Maddie says:

"I'd say tone is really the feel of the piece - it's what sets expectations really. The tone of the script helps you to understand what to expect from it - and so when something leaps out that feels unexpected (and not in a good way), it's often because it's tonally not a fit.

(An example that springs to mind for some reason... is when I found myself watching Deathproof at a festival in Amsterdam... I sat down in the midnight hours, a little worse for wear, thrilled to be treated to an outdoor rom-com watching experience with all my pals... I saw Kurt Russell (and was hoping for Goldie Hawn) in a rednecky sort of bar, flirting with a barmaid who I think may have been wearing his cowboy hat. He offered to give her a ride home... So far, so good. She even satin the back of his car... All very chivalrous... He asks her if shewants to go left or right... She makes the mistake of giving the wronganswer and before you know it, her brains are dripping down the window.

As the colour drained from my face and I reached for a sick bag, I realised I had made the error of misjudging the tone of this film! All the signals were there for rom-com fun and suddenly, I was inhorror-ville. (Yes, I'd got the genre and style wrong too - but it feltrom-com like in tone if you ask me (for those few minutes anyway)... And then suddenly blood and guts a go-go).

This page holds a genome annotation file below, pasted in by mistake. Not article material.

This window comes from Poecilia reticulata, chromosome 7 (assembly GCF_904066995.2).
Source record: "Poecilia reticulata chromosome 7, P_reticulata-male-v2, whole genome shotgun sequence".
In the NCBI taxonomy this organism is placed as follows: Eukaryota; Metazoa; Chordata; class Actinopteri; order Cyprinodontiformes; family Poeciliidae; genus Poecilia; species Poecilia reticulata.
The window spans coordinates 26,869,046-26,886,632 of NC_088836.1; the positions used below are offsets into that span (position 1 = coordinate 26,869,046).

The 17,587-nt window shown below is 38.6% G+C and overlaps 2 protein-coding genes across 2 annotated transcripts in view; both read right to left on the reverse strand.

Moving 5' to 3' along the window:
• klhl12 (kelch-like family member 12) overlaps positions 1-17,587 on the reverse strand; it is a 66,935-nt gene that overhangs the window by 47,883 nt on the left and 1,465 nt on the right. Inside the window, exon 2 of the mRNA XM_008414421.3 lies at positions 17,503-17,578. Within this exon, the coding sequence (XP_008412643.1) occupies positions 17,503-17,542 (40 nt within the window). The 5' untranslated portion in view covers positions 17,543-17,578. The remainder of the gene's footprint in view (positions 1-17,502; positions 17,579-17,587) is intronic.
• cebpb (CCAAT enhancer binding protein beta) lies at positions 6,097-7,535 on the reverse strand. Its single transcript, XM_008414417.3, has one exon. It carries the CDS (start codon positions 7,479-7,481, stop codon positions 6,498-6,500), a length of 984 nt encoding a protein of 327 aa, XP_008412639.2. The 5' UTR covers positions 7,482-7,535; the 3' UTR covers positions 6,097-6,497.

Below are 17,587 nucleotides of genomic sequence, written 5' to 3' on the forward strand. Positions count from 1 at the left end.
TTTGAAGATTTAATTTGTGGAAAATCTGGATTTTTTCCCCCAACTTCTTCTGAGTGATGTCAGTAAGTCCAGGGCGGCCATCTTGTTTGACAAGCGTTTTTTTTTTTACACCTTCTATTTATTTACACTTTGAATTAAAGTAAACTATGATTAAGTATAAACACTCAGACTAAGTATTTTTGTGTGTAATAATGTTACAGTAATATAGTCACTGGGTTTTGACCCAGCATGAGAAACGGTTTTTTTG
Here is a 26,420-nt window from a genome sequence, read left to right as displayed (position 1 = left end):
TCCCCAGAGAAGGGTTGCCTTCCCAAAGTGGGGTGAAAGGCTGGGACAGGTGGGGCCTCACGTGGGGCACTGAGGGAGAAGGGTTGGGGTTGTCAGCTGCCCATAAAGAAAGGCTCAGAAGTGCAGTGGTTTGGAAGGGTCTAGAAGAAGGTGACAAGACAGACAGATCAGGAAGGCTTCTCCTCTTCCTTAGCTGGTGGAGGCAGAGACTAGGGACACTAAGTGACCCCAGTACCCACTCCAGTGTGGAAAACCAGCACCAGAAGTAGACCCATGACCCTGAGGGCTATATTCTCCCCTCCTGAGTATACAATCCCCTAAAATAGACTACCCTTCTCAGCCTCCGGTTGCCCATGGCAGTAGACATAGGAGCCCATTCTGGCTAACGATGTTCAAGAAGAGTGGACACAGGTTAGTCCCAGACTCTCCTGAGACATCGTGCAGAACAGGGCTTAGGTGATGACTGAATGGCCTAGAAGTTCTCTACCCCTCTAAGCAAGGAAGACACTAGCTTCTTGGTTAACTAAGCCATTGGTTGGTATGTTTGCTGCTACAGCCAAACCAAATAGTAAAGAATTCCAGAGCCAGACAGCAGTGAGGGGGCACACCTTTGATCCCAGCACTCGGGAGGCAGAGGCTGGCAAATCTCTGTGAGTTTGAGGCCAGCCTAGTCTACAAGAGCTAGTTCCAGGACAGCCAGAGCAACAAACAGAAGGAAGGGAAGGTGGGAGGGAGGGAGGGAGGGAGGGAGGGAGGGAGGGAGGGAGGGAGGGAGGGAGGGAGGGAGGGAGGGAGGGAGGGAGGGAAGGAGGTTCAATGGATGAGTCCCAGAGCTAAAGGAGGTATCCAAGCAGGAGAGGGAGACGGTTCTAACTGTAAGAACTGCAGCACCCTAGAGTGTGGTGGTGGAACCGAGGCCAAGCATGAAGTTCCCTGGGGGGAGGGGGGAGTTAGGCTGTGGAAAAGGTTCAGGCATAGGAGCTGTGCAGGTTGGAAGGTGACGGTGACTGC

However, if I'd been aware of the title, my expectations would have been set... and had I not been so inebriated, I probably would have questioned why a field full of blokes were so eager to watch it! Guess the point I'm trying to make is how important tone is in setting expectations - and what can happen when you misjudge it!

Establishing the tone of something is crucial really in defining what it is and how it should be executed - before every drama begins shooting, there's always a big tonal meeting where the director (informed by the writer of course!) sets out his vision and all the HoDs talk about how they're going to achieve this... (Sure you know all this but just thought it might help in your exploration of what the flip 'tone' really means).

Tone is the defining characteristic of a piece really - you can have two very different dramas about the same subject that are differentiated by their tone... Bad example but Waterloo Road vs. Teachers... Same territory, very different shows, very different attitudes. In fact, attitude is probably another useful way to think about tone - you can have two cop shows (same genre, same subject) but their attitudes can differ hugely and that, I'd say, was down to tone."

Wednesday, July 06, 2011

'Tone' - part 3

I can't comment on my own blog at the moment, as Opera seems to be playing up, so here comes another comment turned into an actual blog post.

gillpea said...

"One thing is niggling me about your cooking analogy. You're employed as a scriptwriter so the comparison should really be on a professional level. If I went to a restaurant I would expect the chef to be able to say their dish is 'delicious' or 'exciting', because it's their job to make it that. I think you writing a spec is closer to the chef deciding what dish he wants to try to perfect, before he starts trying different ingredients/methods etc. And at that point, it's rare for most chefs to be working without support from previous chefs. Which is like you saying 'this spec is Spooks crossed with Animal Hospital'."